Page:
I present here a unique empirical analysis of the consumer welfare benefits of prior regulation in the mobile telecommunications industry. In particular, I analyze the relative consumer benefits of state rate regulation and federal entry regulation. The institution of filing requirements and FTC review and approval of various consumer pricing regimes is highly analogous to the consumer price controls imposed by various state level public utility commissions in the past. Furthermore, the imposition of a zero-price rule is analogous to past rate regulation; in particular it is similar to past wholesale regulation with its underlying principles of open access and interconnection rights to non-network competitors. Consumer welfare in this empirical analysis is defined in terms of consumer prices, not in express terms of innovation increases in the application and equipment markets. A motivating rationale behind the zero-price rule, and network neutrality regulation in general, is that each application provider should enjoy nondiscriminatory access to the Internet for the equal opportunity to compete for the attention of end users. Consumer prices offer a proxy for the size of the available network because as prices decrease subscribership typically increases. As the size of the network increases, the benefit of network effects (e.g., profit, reputation, and notoriety) increases and, therefore, the incentive for innovation by application and equipment innovators increases. My analysis is set forth as follows. Part I presents a brief overview of a few key elements of the network neutrality debate that have led to various proposals for direct or indirect price regulation. Part II presents an introduction to the mobile communications industry and describes the unique dataset I use. Part III sets forth the empirical model to test for the efficacy of past regulation, including consumer price regulation and wholesale "open access" pricing regulation, and presents the results. Specifically, price regulation, akin to proposed consumer price regulation and the zero-price rule, is shown to have had little or no benefit to consumers and may have harmed consumers in some instances. Moreover, even subjectively innocuous regulation is shown to have, at best, an ambiguous effect on consumer welfare. Comparable analysis of regulation increasing market entry suggests great consumer welfare benefits, indicating that regulation is best directed at encouraging increased competition rather than dictating specific network neutrality requirements to individual operators. Finally, the Conclusion sets forth the policy recommendations indicated by the empirical results.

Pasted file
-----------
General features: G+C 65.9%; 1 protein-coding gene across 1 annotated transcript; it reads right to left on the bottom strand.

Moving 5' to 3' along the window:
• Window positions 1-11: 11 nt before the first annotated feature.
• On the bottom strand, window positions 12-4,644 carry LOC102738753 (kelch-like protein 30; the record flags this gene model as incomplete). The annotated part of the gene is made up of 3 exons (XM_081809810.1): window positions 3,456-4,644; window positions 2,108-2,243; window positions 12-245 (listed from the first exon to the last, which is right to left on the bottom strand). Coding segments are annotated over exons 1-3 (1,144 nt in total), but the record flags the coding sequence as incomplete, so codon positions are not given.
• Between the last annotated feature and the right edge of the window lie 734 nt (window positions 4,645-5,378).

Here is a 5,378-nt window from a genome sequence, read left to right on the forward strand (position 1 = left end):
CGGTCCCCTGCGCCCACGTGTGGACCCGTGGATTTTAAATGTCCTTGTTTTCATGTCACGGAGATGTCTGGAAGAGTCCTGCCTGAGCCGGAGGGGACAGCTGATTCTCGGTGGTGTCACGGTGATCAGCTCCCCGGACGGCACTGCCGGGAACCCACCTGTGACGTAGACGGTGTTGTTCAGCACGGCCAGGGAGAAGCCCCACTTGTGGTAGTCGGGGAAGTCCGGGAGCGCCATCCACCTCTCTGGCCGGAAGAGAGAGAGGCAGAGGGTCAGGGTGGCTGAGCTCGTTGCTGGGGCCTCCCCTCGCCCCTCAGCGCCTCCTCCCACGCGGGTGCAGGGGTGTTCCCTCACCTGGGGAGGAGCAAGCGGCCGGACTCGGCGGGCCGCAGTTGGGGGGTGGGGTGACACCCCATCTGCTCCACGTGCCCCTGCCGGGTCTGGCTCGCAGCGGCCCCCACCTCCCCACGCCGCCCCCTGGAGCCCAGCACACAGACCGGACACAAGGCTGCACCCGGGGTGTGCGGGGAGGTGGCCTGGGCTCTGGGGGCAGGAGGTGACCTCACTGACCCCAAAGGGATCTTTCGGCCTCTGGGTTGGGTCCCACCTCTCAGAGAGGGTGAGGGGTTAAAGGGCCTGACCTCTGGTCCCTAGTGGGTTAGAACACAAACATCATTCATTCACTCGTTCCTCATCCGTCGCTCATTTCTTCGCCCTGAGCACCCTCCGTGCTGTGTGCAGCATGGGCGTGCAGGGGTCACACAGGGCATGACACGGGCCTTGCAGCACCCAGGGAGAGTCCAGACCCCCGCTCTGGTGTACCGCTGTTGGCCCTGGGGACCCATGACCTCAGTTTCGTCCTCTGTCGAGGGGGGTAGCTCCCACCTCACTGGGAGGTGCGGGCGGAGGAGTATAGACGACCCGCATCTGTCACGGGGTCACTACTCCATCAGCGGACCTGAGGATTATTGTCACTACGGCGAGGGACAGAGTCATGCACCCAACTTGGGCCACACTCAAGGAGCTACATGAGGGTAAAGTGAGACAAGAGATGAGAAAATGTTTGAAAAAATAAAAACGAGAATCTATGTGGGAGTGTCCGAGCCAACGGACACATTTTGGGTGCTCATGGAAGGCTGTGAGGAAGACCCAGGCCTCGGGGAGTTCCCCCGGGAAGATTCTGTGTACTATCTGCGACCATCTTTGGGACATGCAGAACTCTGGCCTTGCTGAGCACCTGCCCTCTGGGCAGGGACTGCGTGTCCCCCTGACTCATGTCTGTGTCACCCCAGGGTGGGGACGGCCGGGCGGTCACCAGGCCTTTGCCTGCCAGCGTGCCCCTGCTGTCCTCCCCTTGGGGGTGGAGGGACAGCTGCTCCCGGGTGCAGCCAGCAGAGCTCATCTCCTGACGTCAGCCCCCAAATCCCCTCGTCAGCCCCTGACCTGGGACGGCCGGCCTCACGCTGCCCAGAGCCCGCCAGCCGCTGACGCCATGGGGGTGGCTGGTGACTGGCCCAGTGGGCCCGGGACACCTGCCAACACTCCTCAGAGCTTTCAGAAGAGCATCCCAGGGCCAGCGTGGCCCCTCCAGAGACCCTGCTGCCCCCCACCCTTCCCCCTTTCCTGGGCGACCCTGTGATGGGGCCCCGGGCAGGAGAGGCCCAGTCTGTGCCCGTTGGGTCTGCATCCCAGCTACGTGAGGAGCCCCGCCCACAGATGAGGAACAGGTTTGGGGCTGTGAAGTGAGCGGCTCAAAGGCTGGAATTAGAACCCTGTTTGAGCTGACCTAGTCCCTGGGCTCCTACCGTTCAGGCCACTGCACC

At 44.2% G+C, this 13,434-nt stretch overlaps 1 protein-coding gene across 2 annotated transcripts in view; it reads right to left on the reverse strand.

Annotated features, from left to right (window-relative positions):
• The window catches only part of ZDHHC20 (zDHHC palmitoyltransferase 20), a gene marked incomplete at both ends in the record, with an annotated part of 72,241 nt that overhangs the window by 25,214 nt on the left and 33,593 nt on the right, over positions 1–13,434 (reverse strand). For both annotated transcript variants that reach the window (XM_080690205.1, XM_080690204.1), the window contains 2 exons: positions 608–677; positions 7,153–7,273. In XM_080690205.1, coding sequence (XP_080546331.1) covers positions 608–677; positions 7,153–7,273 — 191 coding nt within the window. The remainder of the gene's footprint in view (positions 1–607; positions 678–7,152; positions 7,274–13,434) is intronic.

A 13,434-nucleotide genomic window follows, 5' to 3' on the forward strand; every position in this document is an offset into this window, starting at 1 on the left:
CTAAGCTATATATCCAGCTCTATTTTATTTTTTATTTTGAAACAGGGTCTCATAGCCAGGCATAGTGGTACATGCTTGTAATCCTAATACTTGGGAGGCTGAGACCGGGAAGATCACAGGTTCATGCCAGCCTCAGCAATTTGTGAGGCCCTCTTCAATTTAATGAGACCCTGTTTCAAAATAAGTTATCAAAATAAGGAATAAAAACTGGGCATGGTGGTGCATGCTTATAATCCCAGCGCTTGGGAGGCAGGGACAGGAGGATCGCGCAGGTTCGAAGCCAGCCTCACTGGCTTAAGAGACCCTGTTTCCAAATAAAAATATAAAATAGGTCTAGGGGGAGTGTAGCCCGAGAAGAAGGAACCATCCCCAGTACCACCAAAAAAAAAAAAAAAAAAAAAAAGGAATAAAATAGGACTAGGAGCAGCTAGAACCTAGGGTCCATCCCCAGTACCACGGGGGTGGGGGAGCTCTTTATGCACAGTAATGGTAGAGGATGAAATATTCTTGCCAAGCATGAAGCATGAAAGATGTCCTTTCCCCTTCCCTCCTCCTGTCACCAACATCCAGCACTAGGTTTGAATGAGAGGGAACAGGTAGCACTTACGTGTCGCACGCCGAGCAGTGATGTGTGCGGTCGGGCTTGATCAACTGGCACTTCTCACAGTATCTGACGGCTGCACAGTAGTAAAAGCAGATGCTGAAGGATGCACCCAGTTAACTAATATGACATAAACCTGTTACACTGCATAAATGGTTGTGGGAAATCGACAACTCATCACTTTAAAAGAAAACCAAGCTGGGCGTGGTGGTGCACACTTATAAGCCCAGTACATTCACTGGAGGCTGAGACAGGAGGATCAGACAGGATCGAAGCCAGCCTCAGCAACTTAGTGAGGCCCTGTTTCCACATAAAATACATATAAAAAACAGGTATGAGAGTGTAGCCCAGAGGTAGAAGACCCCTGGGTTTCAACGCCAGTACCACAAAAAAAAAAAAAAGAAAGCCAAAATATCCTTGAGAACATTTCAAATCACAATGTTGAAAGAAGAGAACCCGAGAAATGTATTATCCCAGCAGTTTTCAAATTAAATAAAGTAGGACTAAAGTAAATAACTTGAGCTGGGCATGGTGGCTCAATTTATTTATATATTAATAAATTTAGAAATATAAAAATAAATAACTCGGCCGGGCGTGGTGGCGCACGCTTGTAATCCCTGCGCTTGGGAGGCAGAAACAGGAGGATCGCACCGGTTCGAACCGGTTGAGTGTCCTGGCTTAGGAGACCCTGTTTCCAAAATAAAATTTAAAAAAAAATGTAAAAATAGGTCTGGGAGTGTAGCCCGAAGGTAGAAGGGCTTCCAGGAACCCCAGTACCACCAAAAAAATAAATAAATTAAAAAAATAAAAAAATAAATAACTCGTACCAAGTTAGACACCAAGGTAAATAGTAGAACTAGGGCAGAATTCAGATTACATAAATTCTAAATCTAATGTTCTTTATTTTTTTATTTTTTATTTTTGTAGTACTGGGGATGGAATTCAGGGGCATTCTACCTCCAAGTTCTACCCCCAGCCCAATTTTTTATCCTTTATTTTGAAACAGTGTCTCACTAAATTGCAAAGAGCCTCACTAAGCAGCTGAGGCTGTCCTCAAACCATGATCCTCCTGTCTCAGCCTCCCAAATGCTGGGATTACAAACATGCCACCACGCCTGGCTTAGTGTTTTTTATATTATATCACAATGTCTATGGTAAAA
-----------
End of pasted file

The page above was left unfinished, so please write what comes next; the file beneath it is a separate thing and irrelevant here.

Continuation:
Babette E. Boliek,
Wireless Net Neutrality Regulation and the Problem with Pricing: An Empirical, Cautionary Tale,
Mich. Telecomm. & Tech. L. Rev.
Available at: http://repository.law.umich.edu/mttlr/vol16/iss1/1